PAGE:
I spied a couple of shallow potholes with some alluvium in them, and if I’d looked a bit more, I’d probably have found a few more. It’s always fascinating to see how water and a little grit, coupled with a lot of time, can carve out the hardest of rock. There’s one that’s above the water’s flow, and if that doesn’t speak to just how much that river can rage, I don’t know what does. It’s pretty cool how much the landscape can talk, if you only just look and listen. 

Turning back for home…

And then it was time to turn back. I didn’t miss the signpost for the shelter, and wow, that detour was well worth it. The shelter itself is fairly standard, although it’s probably due for a little attention. The pond? Magnificent. Just… magnificent. Along the way, I spied more than a few stealth campsites. I made mental notes. Who knows, maybe when it’s my turn to hike the AT, this’ll come in handy.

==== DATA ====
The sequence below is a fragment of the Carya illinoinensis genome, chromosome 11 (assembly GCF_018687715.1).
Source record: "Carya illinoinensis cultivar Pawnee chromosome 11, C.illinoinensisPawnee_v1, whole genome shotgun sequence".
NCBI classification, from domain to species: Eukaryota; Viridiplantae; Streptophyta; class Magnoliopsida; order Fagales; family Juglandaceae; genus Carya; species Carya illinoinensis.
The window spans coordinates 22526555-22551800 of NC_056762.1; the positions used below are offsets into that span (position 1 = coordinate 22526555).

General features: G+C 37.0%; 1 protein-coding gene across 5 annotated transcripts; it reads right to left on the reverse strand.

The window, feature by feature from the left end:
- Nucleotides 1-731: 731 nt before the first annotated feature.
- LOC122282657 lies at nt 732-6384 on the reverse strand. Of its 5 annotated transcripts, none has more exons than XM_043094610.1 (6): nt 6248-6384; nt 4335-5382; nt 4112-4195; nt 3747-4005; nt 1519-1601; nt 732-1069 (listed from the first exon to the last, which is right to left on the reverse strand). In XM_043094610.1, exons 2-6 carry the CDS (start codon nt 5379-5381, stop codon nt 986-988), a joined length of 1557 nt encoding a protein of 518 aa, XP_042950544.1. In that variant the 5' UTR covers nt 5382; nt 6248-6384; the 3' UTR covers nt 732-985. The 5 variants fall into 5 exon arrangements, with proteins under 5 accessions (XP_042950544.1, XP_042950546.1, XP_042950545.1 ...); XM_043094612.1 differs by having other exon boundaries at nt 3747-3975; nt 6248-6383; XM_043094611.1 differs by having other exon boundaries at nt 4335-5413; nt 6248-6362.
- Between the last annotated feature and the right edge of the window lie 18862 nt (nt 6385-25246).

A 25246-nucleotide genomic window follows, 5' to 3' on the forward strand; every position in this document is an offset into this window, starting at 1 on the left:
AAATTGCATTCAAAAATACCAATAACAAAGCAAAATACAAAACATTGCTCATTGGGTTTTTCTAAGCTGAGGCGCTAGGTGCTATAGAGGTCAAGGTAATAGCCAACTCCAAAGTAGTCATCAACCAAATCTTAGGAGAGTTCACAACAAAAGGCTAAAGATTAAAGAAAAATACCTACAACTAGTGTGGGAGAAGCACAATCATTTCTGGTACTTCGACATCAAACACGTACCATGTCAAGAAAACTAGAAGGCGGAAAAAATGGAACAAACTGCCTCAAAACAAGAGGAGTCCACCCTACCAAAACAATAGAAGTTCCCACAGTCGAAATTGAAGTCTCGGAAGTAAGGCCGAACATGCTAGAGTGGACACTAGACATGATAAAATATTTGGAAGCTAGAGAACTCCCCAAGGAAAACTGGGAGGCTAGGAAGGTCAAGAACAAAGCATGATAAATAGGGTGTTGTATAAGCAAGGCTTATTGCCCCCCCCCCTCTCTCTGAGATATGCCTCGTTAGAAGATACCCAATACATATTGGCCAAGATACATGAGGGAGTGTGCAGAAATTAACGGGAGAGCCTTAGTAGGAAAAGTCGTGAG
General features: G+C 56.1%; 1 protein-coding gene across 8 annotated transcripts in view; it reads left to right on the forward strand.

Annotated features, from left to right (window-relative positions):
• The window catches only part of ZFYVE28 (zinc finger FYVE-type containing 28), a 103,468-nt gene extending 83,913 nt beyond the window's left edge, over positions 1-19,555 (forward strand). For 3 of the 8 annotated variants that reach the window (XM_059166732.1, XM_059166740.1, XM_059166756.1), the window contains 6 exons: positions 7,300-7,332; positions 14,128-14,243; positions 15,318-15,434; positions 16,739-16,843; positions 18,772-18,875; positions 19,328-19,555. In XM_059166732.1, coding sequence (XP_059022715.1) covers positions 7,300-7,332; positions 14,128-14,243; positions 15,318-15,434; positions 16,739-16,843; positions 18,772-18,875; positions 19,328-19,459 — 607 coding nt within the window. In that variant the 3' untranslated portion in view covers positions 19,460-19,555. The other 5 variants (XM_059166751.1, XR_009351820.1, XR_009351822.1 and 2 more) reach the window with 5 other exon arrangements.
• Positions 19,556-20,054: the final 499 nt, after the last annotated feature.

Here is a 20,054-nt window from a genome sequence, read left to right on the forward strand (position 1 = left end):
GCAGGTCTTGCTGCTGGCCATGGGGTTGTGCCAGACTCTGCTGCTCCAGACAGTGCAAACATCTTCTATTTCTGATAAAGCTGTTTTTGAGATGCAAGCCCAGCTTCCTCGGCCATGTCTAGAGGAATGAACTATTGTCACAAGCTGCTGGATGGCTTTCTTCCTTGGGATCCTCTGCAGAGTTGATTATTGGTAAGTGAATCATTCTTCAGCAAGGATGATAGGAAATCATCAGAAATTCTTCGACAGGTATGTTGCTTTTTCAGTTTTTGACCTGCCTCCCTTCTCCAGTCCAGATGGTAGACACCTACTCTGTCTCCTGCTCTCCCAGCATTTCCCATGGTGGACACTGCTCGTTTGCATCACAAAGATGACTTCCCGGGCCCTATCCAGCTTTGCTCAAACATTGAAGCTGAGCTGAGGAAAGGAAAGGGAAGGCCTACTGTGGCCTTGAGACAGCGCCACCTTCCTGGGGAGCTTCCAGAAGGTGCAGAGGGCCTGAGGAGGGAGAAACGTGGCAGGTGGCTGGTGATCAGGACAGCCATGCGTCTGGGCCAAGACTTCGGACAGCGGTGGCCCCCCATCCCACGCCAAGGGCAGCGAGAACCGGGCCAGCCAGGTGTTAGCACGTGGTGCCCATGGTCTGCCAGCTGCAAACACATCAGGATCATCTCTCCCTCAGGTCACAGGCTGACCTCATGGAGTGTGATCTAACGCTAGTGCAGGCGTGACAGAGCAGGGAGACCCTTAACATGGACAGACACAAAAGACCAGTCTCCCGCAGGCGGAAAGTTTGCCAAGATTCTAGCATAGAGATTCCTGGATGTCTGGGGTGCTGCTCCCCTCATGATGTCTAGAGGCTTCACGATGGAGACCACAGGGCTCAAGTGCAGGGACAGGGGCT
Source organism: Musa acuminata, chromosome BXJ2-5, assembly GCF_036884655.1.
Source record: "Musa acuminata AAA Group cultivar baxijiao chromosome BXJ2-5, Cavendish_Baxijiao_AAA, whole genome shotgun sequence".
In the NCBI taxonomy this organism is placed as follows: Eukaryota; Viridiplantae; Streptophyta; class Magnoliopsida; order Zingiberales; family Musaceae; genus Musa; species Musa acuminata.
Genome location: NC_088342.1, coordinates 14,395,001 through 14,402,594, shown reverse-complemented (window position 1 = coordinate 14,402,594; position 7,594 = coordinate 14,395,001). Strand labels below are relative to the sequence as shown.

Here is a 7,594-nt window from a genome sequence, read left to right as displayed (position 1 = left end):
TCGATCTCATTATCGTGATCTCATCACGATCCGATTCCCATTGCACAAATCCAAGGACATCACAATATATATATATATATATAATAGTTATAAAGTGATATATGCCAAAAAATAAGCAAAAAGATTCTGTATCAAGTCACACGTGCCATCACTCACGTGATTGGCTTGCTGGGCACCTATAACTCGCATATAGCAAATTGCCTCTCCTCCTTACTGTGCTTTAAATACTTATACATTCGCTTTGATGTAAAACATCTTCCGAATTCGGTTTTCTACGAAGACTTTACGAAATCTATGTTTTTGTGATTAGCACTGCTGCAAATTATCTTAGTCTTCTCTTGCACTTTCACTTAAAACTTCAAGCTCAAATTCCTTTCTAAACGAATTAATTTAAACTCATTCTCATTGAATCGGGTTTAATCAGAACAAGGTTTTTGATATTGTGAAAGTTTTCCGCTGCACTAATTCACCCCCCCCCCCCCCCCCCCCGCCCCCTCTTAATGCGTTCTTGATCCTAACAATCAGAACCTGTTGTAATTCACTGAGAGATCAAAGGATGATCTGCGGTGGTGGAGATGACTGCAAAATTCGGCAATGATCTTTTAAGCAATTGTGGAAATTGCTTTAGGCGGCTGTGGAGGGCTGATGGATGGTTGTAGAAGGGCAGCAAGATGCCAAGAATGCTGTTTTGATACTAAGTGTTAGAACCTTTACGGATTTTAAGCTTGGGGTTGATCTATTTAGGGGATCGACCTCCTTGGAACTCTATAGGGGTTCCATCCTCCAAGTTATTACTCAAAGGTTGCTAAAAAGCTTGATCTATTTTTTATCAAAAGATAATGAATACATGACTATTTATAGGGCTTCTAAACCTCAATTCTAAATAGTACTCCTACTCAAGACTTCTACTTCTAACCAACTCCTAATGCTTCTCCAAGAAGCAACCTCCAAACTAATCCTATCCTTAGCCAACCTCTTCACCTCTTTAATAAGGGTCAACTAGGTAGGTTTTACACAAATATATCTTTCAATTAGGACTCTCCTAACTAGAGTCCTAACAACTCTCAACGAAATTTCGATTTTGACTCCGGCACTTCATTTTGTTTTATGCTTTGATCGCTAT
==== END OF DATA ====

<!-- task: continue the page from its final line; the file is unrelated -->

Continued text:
I drove home quite sore, but the happiness of the day pushed that to the background. Between last week and this, I got two more trails knocked off my redline list, which was nice. It was a lot of mileage, and maybe a small bit more than I should have, or perhaps on less strenuous terrain. It certainly wasn’t hiking up Washington or Adams, nor was it as forgiving as Waumbek. But it was on the AT, and that was huge and restorative. It was everything I needed. 

As always, stay safe out there.

And so it begins. Watch both ways, these are active railway tracks used by the Conway Scenic Railway.
Log steps heading steeply upward. Strangely, I barely noticed the logs on the way down.
Bog bridge passing through boggy land.
Bog bridge, but it’s more muddy than boggy. And then there were rocks and roots. And mud. Lots of mud.
The bridge before the falls. And no, the picture isn’t crooked, but the bridge sure is!
Looking up the North Fork from the side of the trail.
Bond and Guyot, from Thoreau Falls.
One of the potholes. You never think “interesting” alongside “pothole” unless you’re on the trail.
The North Fork from the bridge. I really didn’t want to stand on the bridge long enough for even this photo.